Stocks are the savviest investment bet in 2012, especially buying sound, dividend-paying companies, economist and author Mark Skousen tells Newsmax.TV in an exclusive interview.
"We've actually sold our gold and silver positions. We are recommending mining stocks and energy stocks," Skousen says.
Gold has been rebounding lately due to seasonal Chinese demand but that won't last for long.
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Fundamentally, however, stocks remain oversold, especially considering the economy is at the cusp of improving even if at a sluggish pace.
"I think the better place to be is in stocks. If you look at stock indexes across the board, they are all selling at very low multiples,” said Skousen, a columnist for Franklin Prosperity Report, published by Newsmax.
“The U.S. S&P 500 is currently selling only at 13 times earnings. Traditionally it's 17 to 18 times earnings. They are deeply undervalued. I am more positive on stocks but I would emphasize dividend-paying stocks in quality companies as the best way to go."
Recovery could accelerate if the Obama administration would ease up on slapping regulations and taxes on the one area of the economy that needs it the less: businesses, especially smaller ones.
"Business is basically facing a lot of uncertainty about taxes, the burden of Obamacare that is coming down the road is a negative, the regulations from Dodd-Frank are kicking in. All of these are putting a burden on business, which is, I think, the main reason why we're stagnating as an economy," says Skousen, who edits the investment newsletter Forecasts & Strategies.
"If we slash taxes, got rid of wasteful regulations and government bureaucracy that is stifling business, and entrepreneurship in particular, then I think we could recover rather quickly."
Unemployment rates officially stand at 8.5 percent although the figure would be much higher — closer to 20 percent — if discouraged workers were factored into the labor force, Skousen says.
Unemployment rates base the labor force on those out of work but are out seeking jobs, so those who have grown weary of fruitless searches and have resigned themselves to joblessness or part-time work don't count, hence a lower percentage headline rate hitting the wire every month.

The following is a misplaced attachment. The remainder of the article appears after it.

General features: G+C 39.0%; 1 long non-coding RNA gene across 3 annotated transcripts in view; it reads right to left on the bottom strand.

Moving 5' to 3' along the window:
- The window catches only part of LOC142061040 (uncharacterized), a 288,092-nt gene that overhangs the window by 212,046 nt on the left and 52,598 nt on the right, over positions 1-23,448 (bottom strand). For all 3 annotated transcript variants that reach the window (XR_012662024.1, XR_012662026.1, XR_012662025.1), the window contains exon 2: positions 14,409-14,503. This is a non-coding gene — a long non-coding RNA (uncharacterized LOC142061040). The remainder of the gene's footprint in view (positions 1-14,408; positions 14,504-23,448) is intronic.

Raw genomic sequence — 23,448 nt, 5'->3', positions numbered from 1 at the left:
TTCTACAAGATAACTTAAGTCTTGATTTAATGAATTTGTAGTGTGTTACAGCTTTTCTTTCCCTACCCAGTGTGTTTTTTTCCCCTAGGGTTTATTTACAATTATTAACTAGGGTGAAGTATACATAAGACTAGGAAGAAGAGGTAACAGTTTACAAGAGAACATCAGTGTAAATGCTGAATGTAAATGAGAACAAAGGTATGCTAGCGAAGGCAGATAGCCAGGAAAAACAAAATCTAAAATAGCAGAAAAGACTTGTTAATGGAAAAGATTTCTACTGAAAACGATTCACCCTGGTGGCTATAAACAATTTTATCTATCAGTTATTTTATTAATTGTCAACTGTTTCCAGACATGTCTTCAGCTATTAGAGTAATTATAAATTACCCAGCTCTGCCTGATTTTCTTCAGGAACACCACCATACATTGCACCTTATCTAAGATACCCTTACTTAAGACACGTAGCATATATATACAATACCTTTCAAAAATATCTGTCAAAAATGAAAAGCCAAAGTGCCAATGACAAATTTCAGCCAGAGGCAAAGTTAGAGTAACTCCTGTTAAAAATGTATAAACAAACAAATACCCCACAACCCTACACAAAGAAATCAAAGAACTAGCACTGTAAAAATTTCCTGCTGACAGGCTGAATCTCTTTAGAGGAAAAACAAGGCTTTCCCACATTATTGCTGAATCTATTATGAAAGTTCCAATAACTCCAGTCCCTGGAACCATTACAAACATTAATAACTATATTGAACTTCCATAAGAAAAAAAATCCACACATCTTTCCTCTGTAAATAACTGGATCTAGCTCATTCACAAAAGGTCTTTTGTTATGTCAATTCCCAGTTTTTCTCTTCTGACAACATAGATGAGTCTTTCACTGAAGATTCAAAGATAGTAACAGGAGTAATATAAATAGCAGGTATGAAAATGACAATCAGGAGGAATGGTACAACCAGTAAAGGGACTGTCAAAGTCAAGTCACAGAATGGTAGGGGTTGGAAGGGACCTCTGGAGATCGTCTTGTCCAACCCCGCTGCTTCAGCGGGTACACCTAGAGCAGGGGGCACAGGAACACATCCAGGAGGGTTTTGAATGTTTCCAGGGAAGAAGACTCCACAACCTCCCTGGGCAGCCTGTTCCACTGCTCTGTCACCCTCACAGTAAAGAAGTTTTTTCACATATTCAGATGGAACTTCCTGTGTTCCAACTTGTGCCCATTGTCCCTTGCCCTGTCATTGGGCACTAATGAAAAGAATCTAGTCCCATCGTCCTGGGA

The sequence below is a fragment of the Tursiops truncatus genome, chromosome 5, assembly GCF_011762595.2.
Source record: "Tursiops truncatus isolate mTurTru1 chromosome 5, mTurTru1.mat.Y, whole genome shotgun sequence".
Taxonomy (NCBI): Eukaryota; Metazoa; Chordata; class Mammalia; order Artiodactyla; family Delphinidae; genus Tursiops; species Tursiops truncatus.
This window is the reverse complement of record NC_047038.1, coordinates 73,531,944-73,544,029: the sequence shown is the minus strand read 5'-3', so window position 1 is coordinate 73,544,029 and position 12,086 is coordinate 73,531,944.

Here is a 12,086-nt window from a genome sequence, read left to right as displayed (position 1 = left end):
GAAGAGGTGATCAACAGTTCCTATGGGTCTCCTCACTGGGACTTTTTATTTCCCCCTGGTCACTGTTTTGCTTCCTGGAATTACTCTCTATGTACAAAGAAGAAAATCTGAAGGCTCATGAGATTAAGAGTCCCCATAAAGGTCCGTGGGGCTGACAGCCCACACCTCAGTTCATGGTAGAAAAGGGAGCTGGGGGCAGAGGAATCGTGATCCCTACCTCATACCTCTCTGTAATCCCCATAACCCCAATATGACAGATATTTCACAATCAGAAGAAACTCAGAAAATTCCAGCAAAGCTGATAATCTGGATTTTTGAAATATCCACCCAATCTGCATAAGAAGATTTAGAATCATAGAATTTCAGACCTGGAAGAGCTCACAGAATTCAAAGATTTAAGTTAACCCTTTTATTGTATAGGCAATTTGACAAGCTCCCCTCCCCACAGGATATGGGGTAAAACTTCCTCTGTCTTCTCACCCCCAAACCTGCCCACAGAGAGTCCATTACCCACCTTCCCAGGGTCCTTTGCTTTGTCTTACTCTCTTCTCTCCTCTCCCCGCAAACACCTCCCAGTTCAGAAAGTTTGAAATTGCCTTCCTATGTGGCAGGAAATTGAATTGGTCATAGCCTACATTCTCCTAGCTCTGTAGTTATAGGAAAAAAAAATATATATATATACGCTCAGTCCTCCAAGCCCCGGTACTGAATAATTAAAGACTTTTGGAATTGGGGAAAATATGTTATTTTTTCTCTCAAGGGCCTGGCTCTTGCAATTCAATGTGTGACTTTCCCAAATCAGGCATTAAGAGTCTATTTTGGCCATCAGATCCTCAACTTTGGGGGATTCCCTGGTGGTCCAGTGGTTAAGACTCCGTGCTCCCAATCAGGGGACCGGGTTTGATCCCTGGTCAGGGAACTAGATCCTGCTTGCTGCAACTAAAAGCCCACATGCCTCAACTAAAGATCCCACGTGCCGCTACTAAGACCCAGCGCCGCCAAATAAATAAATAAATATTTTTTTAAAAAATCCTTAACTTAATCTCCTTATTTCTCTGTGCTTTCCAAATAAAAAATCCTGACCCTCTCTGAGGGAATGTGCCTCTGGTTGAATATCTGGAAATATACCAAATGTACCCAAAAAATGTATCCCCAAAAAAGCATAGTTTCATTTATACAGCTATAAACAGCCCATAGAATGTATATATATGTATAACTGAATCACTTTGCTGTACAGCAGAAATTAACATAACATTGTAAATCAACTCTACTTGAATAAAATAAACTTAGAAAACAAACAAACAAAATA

Still, the labor market is getting better, and so is housing.
"There is some evidence of a bottoming pattern but from a very low level, and we are far from the 2007 level," Skousen says of the housing sector, pointing to gains in housing starts as an example of improvement.
Privately owned housing starts in November hit a seasonally adjusted annual rate of 685,000, up 9.3 percent above October and up 24.3 percent from November of 2010, according to the U.S. Census Bureau's latest figures.
Turning to Europe, where fears of a Greek default are growing, Skousen sees trouble ahead but in the end, the continent's leadership will eventually navigate the economy to calmer waters.
"I think it is going to be messy but I am optimistic that Germany and France, the countries that are really in charge of the eurozone are desperate to keep it all together."
Skousen will host the Global Financial Summit scheduled for Feb. 1-4 in Nassau, the Bahamas, entitled "Market Solutions to World Problems."
The summit serves as an alternative venue to the World Economic Forum held in Davos, Switzerland.
"This is an establishment gathering in Davos, Switzerland every year. A lot of those people, it's their recommendations of Keynesian deficit spending that has created this debt crisis that we are facing. So we decided to have an alternative to Davos in the warm Bahamas rather than freezing Switzerland," Skousen says.
Guests include journalists, experts from think tanks like the Cato Institute and the Reason Institute, CEOs, financiers and many more.
Details are available at www.freedomfest.com.
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